». Elle s’inquiète, à juste titre, que les sciences soient chroniquement marginalisées dans nos médias, « reléguées dans des rubriques secondaires ». Je ne sais pas ce qu’en diront les panélistes, mais je doute qu’un « autre » journalisme scientifique soit la solution. Commençons par les évidences : oui, les sciences constituent le parent pauvre des médias —une minute de science par 5 heures de nouvelles continues, selon le calcul déprimant qu’avait fait le State of the News Media 2008.

Oui, le journalisme scientifique décline dans les médias généralistes, comme le rappele le journaliste Pierre Barthélémy en répondant lui aussi à la question d’Acrimed. Et parmi les explications souvent invoquées, il y a ce complexe d’infériorité qu’éprouve, face aux sciences, une bonne partie de la population, y compris les rédacteurs en chef. Et qui est ce « vous »? Journals — BMJ Group.

Group blogs: BMJ Web Development Blog » Blog Archive » BMJ Group journal articles now contain ‘Citing articles via Web of Science’ links. 8 Apr, 11 | by Claire Bower, Digital Comms Manager, @clairebower With users increasingly viewing articles as ’portals to greater information’, BMJ Group has introduced a new collaboration with ISI Web of Science, the multidisciplinary bibliographic database tool.

Group blogs: BMJ Web Development Blog » Blog Archive » BMJ Group journal articles now contain ‘Citing articles via Web of Science’ links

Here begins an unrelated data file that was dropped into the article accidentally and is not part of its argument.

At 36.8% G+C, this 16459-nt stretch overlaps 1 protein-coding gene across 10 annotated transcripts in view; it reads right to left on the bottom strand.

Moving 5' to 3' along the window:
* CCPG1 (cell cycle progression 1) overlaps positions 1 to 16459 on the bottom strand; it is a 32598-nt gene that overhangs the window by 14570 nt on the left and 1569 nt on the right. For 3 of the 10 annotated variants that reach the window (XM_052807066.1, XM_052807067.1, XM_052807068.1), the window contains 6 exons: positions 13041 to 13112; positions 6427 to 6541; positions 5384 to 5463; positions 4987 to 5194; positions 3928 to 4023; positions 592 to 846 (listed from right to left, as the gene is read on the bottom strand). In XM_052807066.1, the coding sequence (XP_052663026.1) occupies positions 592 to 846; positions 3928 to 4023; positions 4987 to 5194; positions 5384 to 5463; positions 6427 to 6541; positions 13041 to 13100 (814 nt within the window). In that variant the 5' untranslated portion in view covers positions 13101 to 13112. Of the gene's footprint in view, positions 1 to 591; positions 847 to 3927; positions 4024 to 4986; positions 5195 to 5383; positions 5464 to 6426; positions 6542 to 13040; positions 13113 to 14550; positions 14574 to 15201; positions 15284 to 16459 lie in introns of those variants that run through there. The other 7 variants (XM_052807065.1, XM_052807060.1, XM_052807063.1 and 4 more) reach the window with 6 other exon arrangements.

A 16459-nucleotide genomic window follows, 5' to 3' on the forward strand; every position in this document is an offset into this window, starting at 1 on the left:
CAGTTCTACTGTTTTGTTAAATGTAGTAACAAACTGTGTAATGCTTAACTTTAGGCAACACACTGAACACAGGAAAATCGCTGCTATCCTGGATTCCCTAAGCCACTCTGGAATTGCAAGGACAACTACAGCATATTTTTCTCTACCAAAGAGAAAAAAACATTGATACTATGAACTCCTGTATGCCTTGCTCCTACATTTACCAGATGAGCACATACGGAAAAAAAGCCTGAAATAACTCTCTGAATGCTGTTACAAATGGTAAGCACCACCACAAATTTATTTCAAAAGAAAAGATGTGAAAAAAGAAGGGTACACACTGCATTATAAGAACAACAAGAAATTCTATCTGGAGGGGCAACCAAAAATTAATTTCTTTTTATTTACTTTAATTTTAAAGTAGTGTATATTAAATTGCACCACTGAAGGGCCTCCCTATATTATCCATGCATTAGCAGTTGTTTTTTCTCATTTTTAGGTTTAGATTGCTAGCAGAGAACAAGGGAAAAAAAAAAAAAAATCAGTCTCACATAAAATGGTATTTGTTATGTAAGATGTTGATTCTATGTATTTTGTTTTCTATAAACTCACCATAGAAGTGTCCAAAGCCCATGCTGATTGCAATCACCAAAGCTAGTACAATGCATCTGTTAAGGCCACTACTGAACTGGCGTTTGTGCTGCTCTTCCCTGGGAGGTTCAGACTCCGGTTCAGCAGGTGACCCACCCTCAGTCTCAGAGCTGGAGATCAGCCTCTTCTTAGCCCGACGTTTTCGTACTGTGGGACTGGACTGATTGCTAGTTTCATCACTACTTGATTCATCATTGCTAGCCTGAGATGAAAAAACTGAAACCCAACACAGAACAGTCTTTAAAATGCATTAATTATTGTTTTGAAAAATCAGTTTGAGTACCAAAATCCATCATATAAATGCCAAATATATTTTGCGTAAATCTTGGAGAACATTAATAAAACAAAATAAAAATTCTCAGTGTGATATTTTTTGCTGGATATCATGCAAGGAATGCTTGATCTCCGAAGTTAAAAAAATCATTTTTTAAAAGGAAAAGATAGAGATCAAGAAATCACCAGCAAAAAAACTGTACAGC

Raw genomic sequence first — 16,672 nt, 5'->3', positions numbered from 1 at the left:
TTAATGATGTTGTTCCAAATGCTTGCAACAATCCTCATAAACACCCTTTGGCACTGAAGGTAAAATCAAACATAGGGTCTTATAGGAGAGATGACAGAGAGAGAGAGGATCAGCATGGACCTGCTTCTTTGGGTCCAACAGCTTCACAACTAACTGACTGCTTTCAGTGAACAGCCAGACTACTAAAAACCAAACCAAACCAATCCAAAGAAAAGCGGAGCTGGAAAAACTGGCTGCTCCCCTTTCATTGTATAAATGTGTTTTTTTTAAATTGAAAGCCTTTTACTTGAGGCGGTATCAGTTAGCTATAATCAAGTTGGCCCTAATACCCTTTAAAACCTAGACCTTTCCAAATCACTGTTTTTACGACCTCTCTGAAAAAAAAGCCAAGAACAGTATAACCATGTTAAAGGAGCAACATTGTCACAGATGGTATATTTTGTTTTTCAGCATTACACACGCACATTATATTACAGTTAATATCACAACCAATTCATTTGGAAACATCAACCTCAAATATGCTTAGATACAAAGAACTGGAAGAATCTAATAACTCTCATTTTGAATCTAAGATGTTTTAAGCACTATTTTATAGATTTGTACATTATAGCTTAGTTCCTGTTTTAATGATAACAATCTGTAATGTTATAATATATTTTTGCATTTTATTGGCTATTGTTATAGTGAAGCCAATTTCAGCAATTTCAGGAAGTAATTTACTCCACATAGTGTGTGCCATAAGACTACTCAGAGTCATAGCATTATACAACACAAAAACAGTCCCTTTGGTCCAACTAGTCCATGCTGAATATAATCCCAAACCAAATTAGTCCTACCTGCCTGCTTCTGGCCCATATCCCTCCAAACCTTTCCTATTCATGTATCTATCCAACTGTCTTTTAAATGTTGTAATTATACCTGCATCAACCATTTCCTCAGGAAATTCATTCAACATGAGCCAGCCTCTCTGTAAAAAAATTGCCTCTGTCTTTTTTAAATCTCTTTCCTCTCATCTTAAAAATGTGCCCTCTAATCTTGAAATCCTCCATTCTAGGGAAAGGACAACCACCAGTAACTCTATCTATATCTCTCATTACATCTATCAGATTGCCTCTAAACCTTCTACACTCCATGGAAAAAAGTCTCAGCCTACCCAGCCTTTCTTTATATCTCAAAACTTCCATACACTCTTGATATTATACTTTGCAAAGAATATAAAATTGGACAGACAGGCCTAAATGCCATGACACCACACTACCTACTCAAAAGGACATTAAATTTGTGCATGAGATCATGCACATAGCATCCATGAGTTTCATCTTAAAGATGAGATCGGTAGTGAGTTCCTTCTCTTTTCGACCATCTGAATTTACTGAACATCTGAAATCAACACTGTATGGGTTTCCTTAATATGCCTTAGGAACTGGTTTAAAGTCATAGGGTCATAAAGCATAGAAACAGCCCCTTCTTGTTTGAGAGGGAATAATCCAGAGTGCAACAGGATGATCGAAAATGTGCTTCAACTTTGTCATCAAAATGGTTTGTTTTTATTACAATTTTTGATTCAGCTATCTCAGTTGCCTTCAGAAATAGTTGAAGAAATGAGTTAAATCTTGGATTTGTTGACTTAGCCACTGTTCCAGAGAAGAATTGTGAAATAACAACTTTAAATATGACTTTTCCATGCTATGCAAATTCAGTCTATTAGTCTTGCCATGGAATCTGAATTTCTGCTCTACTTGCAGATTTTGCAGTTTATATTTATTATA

All of our journal articles now include the exact number of citations for each article being viewed, as well as a direct link to the list of citing articles on ISI Web of Science. Have a look at the screenshot below, which displays the exact location of these ‘Citing article via Web of Science’ links at article-level. The technology that permits users to navigate from the ISI Web of Science to participating publishers’ full text journal content has been around for a while. This relationship allows subscribers of the Web of Science to link directly from the bibliographic record and abstract in the Web of Science to the full text of materials currently available through participating publishers.

Feed. Wiley Open Access. HighWire Free Online Full-text Articles. Oxford Open participating titles. Titles participating in the Oxford Open scheme are broadly included in one of two open access models, either full or optional open access.

Oxford Open participating titles

All open access articles are automatically deposited in PubMed Central (PMC) by Oxford Journals. The journals included in this automated process have been determined by PMC, based on subject area. All Oxford Open content at PMC. The majority of Oxford Journals offer the optional open access model. This means that authors may chose to pay for open access publication in order to make their article freely available. Biology Direct. Journal of Biology. How to overhaul peer review and scientific publishing. Many are quick to criticize the peer review process, but are there any viable alternatives?

How to overhaul peer review and scientific publishing

Anyone who doubts the inefficiencies and flaws of the current peer-review system would do well to read a review article published in Frontiers in Computational Neuroscience (Dec 2011) and evaluated for F1000 by Gary Aston-Jones and David Moorman. The article, entitled “Toward a new model of scientific publishing: discussion and a proposal” by Dwight Kravitz and Chris Baker of the National Institute of Mental Health at the US NIH, highlights several serious problems with the scientific publishing machine. In particular, the authors note: F1000 Research.